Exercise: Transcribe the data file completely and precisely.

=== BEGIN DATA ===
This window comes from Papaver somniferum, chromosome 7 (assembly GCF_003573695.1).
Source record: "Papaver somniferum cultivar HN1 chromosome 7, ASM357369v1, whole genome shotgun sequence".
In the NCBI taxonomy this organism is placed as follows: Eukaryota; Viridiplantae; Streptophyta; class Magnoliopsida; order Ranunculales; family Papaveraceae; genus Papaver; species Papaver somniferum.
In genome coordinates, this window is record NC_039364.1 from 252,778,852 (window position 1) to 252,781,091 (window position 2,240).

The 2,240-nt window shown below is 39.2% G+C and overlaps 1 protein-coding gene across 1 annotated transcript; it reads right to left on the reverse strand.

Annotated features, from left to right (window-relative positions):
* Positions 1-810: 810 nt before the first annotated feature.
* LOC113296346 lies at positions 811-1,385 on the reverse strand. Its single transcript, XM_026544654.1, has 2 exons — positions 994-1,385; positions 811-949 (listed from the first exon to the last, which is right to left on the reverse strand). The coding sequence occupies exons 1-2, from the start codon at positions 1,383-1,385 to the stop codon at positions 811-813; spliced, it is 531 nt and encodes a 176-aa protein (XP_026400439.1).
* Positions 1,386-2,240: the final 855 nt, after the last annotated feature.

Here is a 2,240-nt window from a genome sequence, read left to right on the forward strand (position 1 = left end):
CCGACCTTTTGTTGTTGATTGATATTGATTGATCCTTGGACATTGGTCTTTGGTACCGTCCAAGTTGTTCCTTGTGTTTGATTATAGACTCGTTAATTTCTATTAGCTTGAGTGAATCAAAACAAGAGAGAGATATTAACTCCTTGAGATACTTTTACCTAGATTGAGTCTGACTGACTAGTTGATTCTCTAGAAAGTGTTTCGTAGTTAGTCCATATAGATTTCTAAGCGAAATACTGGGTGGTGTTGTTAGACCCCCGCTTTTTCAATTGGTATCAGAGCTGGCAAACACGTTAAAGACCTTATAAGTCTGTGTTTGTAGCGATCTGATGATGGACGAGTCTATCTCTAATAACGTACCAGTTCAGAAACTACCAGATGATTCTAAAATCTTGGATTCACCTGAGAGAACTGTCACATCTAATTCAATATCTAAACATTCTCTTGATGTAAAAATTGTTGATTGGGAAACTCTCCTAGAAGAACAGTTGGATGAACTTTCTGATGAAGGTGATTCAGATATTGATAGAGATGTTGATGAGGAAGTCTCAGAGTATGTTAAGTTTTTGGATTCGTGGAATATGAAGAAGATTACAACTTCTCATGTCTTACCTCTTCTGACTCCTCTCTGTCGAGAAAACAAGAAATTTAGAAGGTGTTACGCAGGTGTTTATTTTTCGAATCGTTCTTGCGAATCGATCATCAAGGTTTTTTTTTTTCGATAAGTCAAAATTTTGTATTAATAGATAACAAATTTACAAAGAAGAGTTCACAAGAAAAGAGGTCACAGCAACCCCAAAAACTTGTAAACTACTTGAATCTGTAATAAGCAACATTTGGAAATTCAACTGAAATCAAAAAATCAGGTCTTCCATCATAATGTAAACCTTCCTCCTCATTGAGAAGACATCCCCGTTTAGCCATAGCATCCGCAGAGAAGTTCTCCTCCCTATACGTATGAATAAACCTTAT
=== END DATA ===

This window comes from Papaver somniferum, chromosome 7 (assembly GCF_003573695.1).
Source record: "Papaver somniferum cultivar HN1 chromosome 7, ASM357369v1, whole genome shotgun sequence".
In the NCBI taxonomy this organism is placed as follows: Eukaryota; Viridiplantae; Streptophyta; class Magnoliopsida; order Ranunculales; family Papaveraceae; genus Papaver; species Papaver somniferum.
In genome coordinates, this window is record NC_039364.1 from 252,778,852 (window position 1) to 252,781,091 (window position 2,240).

The 2,240-nt window shown below is 39.2% G+C and overlaps 1 protein-coding gene across 1 annotated transcript; it reads right to left on the reverse strand.

Annotated features, from left to right (window-relative positions):
* Positions 1-810: 810 nt before the first annotated feature.
* LOC113296346 lies at positions 811-1,385 on the reverse strand. Its single transcript, XM_026544654.1, has 2 exons — positions 994-1,385; positions 811-949 (listed from the first exon to the last, which is right to left on the reverse strand). The coding sequence occupies exons 1-2, from the start codon at positions 1,383-1,385 to the stop codon at positions 811-813; spliced, it is 531 nt and encodes a 176-aa protein (XP_026400439.1).
* Positions 1,386-2,240: the final 855 nt, after the last annotated feature.

Here is a 2,240-nt window from a genome sequence, read left to right on the forward strand (position 1 = left end):
CCGACCTTTTGTTGTTGATTGATATTGATTGATCCTTGGACATTGGTCTTTGGTACCGTCCAAGTTGTTCCTTGTGTTTGATTATAGACTCGTTAATTTCTATTAGCTTGAGTGAATCAAAACAAGAGAGAGATATTAACTCCTTGAGATACTTTTACCTAGATTGAGTCTGACTGACTAGTTGATTCTCTAGAAAGTGTTTCGTAGTTAGTCCATATAGATTTCTAAGCGAAATACTGGGTGGTGTTGTTAGACCCCCGCTTTTTCAATTGGTATCAGAGCTGGCAAACACGTTAAAGACCTTATAAGTCTGTGTTTGTAGCGATCTGATGATGGACGAGTCTATCTCTAATAACGTACCAGTTCAGAAACTACCAGATGATTCTAAAATCTTGGATTCACCTGAGAGAACTGTCACATCTAATTCAATATCTAAACATTCTCTTGATGTAAAAATTGTTGATTGGGAAACTCTCCTAGAAGAACAGTTGGATGAACTTTCTGATGAAGGTGATTCAGATATTGATAGAGATGTTGATGAGGAAGTCTCAGAGTATGTTAAGTTTTTGGATTCGTGGAATATGAAGAAGATTACAACTTCTCATGTCTTACCTCTTCTGACTCCTCTCTGTCGAGAAAACAAGAAATTTAGAAGGTGTTACGCAGGTGTTTATTTTTCGAATCGTTCTTGCGAATCGATCATCAAGGTTTTTTTTTTTCGATAAGTCAAAATTTTGTATTAATAGATAACAAATTTACAAAGAAGAGTTCACAAGAAAAGAGGTCACAGCAACCCCAAAAACTTGTAAACTACTTGAATCTGTAATAAGCAACATTTGGAAATTCAACTGAAATCAAAAAATCAGGTCTTCCATCATAATGTAAACCTTCCTCCTCATTGAGAAGACATCCCCGTTTAGCCATAGCATCCGCAGAGAAGTTCTCCTCCCTATACGTATGAATAAACCTTAT